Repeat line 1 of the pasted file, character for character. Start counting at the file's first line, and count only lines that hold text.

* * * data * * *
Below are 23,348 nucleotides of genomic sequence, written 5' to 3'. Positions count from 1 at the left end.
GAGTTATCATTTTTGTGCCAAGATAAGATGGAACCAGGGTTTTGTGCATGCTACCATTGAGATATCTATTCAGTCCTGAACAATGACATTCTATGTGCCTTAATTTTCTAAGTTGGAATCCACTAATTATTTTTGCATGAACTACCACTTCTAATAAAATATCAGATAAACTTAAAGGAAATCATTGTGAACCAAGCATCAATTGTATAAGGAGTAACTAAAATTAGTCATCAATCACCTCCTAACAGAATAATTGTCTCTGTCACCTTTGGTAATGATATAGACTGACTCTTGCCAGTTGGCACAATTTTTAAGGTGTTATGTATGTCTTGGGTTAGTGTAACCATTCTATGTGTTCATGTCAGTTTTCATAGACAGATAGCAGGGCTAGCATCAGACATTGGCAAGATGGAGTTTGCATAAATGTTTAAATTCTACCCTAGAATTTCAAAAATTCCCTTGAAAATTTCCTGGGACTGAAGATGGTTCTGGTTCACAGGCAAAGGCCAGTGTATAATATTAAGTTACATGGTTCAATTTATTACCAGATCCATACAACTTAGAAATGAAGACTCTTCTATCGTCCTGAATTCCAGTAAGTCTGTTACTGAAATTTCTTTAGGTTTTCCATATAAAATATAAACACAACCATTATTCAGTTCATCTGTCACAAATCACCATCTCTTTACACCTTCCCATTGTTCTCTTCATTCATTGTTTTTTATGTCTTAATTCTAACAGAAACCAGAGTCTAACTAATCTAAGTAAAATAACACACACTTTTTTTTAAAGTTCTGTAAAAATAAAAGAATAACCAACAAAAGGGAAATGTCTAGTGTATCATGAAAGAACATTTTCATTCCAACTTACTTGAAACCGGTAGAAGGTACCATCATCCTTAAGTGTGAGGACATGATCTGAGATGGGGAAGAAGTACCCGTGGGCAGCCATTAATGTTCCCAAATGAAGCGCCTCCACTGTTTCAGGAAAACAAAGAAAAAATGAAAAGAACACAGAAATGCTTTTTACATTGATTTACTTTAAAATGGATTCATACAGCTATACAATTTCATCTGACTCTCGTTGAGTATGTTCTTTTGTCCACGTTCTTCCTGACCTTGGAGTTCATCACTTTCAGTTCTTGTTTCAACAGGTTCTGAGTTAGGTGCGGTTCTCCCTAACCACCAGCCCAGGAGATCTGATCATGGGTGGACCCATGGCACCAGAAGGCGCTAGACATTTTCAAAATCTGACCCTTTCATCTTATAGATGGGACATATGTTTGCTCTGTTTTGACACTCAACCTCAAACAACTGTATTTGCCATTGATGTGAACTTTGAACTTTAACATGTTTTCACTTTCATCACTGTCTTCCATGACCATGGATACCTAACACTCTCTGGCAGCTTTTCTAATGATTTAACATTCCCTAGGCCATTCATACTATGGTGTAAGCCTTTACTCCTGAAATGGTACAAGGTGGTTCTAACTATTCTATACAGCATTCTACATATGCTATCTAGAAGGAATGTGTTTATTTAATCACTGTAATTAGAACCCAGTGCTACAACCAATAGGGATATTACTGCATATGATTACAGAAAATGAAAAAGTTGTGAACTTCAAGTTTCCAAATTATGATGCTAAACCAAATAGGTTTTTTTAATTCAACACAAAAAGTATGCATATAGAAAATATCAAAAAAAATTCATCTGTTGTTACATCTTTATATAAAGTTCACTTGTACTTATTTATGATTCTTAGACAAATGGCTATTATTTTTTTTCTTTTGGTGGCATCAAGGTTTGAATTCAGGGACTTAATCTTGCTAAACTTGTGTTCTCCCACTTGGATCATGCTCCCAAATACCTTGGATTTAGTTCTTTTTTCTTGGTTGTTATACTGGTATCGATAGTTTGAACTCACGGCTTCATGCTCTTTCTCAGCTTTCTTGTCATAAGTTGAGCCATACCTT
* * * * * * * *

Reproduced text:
Below are 23,348 nucleotides of genomic sequence, written 5' to 3'. Positions count from 1 at the left end.